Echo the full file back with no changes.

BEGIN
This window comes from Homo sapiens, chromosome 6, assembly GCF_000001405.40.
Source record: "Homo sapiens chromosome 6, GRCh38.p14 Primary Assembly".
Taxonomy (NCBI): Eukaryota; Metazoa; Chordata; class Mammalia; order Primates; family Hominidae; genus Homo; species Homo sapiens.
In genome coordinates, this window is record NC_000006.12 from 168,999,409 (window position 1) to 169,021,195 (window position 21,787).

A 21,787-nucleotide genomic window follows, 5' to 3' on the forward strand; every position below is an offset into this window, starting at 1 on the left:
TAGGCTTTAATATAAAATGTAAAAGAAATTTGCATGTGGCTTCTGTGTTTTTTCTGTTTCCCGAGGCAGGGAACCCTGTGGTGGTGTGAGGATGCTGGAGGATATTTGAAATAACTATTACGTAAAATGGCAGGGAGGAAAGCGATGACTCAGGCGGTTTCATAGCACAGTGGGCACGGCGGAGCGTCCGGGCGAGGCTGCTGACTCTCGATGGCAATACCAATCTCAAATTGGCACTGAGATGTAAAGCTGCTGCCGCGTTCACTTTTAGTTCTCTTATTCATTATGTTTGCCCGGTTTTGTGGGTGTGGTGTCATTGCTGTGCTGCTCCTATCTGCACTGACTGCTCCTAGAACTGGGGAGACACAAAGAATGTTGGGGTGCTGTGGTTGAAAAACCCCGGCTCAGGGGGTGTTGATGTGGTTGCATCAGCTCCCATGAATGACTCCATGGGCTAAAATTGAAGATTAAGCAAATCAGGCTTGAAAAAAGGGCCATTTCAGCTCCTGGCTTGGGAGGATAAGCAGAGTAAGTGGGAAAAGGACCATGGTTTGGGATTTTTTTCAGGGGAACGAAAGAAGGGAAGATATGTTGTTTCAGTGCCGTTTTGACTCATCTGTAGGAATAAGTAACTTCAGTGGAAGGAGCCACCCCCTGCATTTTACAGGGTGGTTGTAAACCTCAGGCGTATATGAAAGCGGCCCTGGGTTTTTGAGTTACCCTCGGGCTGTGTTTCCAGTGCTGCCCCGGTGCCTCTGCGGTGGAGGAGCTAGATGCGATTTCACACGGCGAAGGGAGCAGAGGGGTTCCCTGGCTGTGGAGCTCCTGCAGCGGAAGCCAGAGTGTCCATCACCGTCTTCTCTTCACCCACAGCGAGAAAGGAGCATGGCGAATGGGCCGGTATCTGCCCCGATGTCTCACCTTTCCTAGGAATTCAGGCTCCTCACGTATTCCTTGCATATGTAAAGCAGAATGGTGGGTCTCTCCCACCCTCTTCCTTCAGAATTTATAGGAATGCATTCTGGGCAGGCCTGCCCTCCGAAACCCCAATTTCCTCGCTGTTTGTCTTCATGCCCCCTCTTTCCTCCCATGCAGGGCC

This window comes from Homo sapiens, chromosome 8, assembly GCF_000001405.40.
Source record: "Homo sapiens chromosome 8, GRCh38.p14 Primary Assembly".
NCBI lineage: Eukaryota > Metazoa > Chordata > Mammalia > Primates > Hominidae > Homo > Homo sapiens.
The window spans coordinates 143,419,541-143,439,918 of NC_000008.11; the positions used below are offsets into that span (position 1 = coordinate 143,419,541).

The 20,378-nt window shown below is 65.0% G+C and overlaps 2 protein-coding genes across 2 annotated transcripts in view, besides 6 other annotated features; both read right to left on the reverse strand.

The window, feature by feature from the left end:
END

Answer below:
This window comes from Homo sapiens, chromosome 6, assembly GCF_000001405.40.
Source record: "Homo sapiens chromosome 6, GRCh38.p14 Primary Assembly".
Taxonomy (NCBI): Eukaryota; Metazoa; Chordata; class Mammalia; order Primates; family Hominidae; genus Homo; species Homo sapiens.
In genome coordinates, this window is record NC_000006.12 from 168,999,409 (window position 1) to 169,021,195 (window position 21,787).

A 21,787-nucleotide genomic window follows, 5' to 3' on the forward strand; every position below is an offset into this window, starting at 1 on the left:
TAGGCTTTAATATAAAATGTAAAAGAAATTTGCATGTGGCTTCTGTGTTTTTTCTGTTTCCCGAGGCAGGGAACCCTGTGGTGGTGTGAGGATGCTGGAGGATATTTGAAATAACTATTACGTAAAATGGCAGGGAGGAAAGCGATGACTCAGGCGGTTTCATAGCACAGTGGGCACGGCGGAGCGTCCGGGCGAGGCTGCTGACTCTCGATGGCAATACCAATCTCAAATTGGCACTGAGATGTAAAGCTGCTGCCGCGTTCACTTTTAGTTCTCTTATTCATTATGTTTGCCCGGTTTTGTGGGTGTGGTGTCATTGCTGTGCTGCTCCTATCTGCACTGACTGCTCCTAGAACTGGGGAGACACAAAGAATGTTGGGGTGCTGTGGTTGAAAAACCCCGGCTCAGGGGGTGTTGATGTGGTTGCATCAGCTCCCATGAATGACTCCATGGGCTAAAATTGAAGATTAAGCAAATCAGGCTTGAAAAAAGGGCCATTTCAGCTCCTGGCTTGGGAGGATAAGCAGAGTAAGTGGGAAAAGGACCATGGTTTGGGATTTTTTTCAGGGGAACGAAAGAAGGGAAGATATGTTGTTTCAGTGCCGTTTTGACTCATCTGTAGGAATAAGTAACTTCAGTGGAAGGAGCCACCCCCTGCATTTTACAGGGTGGTTGTAAACCTCAGGCGTATATGAAAGCGGCCCTGGGTTTTTGAGTTACCCTCGGGCTGTGTTTCCAGTGCTGCCCCGGTGCCTCTGCGGTGGAGGAGCTAGATGCGATTTCACACGGCGAAGGGAGCAGAGGGGTTCCCTGGCTGTGGAGCTCCTGCAGCGGAAGCCAGAGTGTCCATCACCGTCTTCTCTTCACCCACAGCGAGAAAGGAGCATGGCGAATGGGCCGGTATCTGCCCCGATGTCTCACCTTTCCTAGGAATTCAGGCTCCTCACGTATTCCTTGCATATGTAAAGCAGAATGGTGGGTCTCTCCCACCCTCTTCCTTCAGAATTTATAGGAATGCATTCTGGGCAGGCCTGCCCTCCGAAACCCCAATTTCCTCGCTGTTTGTCTTCATGCCCCCTCTTTCCTCCCATGCAGGGCC

This window comes from Homo sapiens, chromosome 8, assembly GCF_000001405.40.
Source record: "Homo sapiens chromosome 8, GRCh38.p14 Primary Assembly".
NCBI lineage: Eukaryota > Metazoa > Chordata > Mammalia > Primates > Hominidae > Homo > Homo sapiens.
The window spans coordinates 143,419,541-143,439,918 of NC_000008.11; the positions used below are offsets into that span (position 1 = coordinate 143,419,541).

The 20,378-nt window shown below is 65.0% G+C and overlaps 2 protein-coding genes across 2 annotated transcripts in view, besides 6 other annotated features; both read right to left on the reverse strand.

The window, feature by feature from the left end: